The 2009 Castello Banfi Cum Laude is the wine you want with grilled steaks and lamb chops at your Memorial Day and summer parties.
Castello Banfi is the creation of Long Island brothers John and Harry Mariani. In 1977, they began purchasing land in Montalcino, Tuscany; nearly four decades later, their efforts have yielded a world-class winery, vineyards, grape clonal research center, a first-class hotel and a Michelin Guide star-rated restaurant. And from the vineyards and the research center comes the sangiovese, cabernet sauvignon, merlot and syrah that comprise the 2009 Castello Banfi Cum Laude.
Banfi has spent decades and a substantial amount of money researching the sangiovese grape that is the backbone of Tuscan wines.
From more than 600 clones of sangiovese, it culled 180, and after years of research, selected 15 sangiovese clones as the best match for the soil composition and drainage of its vineyards.
The 2009 Cum Laude is 25 percent sangiovese, 30 percent each cabernet sauvignon and merlot, and 15 percent syrah. This blending of sangiovese with international grapes began in the 1970s and was labeled Super-Tuscan by wine writers needing a descriptor for the new creations. It was an appropriate name.
Banfi ferments all four grapes separately in unique tanks they developed. The tanks are temperature-controlled stainless steel on the bottom and top, with wood staves in the middle.
This modification from all stainless steel tanks or its opposite, wood vats, lets Banfi controlled the fermentation temperature while exposing the wine to some wood influence of oxidation and flavor transference.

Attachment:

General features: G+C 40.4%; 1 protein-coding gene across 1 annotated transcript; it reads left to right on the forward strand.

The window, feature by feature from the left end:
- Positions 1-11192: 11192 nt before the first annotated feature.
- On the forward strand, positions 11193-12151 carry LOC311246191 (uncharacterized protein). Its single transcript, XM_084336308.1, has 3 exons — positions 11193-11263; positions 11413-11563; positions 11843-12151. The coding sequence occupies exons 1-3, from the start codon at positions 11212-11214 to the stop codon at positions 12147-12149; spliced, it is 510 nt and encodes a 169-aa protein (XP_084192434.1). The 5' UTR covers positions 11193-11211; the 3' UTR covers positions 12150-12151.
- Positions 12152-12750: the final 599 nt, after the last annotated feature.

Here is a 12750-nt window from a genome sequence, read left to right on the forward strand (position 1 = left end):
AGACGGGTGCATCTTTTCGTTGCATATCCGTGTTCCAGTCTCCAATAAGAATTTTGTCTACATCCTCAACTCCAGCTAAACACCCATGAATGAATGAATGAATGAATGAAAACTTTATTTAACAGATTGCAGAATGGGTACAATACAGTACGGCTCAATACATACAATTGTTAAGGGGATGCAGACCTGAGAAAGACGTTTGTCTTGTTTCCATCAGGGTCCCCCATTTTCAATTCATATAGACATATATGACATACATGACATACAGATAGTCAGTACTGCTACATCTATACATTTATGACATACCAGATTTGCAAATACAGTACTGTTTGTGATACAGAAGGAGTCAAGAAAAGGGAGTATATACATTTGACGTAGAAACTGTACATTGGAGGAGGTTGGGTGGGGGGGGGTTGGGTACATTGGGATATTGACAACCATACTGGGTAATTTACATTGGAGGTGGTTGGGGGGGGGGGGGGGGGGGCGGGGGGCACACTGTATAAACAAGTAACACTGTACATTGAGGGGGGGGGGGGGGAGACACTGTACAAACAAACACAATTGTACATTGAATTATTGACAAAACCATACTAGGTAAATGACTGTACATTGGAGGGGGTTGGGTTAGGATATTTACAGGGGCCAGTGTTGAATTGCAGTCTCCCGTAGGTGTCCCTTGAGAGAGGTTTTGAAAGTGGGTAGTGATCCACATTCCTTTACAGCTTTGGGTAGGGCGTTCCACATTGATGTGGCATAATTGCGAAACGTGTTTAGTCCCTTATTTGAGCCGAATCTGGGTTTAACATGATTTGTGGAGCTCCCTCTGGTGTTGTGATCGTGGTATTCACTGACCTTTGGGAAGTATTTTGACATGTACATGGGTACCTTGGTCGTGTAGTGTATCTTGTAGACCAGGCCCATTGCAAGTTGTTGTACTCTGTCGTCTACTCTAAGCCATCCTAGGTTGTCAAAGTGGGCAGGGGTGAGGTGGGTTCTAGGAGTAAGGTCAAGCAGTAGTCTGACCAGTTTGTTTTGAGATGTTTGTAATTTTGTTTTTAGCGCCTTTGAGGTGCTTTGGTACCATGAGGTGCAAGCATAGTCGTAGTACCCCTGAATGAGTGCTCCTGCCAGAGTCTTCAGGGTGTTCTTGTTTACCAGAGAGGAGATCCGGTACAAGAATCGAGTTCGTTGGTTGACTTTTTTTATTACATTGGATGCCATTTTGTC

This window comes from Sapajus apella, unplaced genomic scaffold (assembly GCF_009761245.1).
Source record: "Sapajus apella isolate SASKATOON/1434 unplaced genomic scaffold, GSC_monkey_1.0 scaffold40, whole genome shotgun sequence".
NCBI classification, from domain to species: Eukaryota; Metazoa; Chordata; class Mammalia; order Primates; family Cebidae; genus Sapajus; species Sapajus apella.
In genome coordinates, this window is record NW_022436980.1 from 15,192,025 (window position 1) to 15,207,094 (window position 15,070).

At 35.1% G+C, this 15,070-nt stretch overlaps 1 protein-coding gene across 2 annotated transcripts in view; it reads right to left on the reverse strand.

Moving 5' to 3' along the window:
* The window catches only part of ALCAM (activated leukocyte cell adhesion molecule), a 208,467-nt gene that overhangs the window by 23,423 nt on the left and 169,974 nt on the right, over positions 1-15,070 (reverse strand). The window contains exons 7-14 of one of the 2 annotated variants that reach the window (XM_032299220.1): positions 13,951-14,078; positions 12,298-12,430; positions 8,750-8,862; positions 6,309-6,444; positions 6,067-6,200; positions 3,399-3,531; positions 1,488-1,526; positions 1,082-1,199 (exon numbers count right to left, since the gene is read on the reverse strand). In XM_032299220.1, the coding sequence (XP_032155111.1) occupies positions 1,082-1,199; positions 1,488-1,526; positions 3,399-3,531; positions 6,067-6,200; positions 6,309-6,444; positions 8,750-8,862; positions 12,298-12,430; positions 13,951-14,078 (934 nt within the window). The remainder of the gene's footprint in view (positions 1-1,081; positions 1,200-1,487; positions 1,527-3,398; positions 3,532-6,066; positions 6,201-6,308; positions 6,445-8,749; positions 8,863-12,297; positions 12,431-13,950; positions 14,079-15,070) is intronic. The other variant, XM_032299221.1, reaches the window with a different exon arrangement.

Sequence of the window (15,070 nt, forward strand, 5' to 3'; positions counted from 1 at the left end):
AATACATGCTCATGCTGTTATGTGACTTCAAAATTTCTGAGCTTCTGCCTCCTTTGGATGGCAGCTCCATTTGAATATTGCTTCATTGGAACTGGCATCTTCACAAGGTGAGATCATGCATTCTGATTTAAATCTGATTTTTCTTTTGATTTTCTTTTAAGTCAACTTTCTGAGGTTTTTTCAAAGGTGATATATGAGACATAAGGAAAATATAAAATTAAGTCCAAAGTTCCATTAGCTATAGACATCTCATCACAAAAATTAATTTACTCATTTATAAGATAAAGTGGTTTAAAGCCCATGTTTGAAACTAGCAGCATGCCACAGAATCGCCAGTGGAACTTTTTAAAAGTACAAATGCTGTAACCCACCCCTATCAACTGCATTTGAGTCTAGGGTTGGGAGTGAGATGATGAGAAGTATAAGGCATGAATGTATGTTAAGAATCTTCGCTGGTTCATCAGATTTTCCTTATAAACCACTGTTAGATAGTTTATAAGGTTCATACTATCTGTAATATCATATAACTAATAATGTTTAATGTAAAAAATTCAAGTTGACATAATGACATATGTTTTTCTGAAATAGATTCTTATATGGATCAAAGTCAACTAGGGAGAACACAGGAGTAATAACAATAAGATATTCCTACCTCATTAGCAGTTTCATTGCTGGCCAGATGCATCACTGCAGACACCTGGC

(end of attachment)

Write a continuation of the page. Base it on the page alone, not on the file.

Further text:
The result of Banfi’s meticulous decades-long work is a 2009 Cum Laude with a dark red hue and a very modern profile of black plum, black olive and vanilla aromas and flavors.
Sangiovese’s bright cherry flavor is submerged beneath the powerful fruit aromas and flavors of the three international grapes, but its cranberry-like acidity provides the balance to this well-made wine.
The appropriateness of the Super-Tuscan tag is attached to the pronounced aromas, bold flavors and tannic structure of cabernet sauvignon and syrah. Sangiovese’s cranberry tartness and lighter body brings to the wine a countertenor to cabernet sauvignon’s baritone and syrah’s bass tones. The overall affect is a wine that has a Tuscan origin with New World fullness.
Pour the 2009 Castello Banfi Cum Laude when your T-bone, porterhouse or prime rib steaks are sizzling on the grill and you want a red wine that sings its own song.
The 2009 Banfi Cum Laude retails for about $39.
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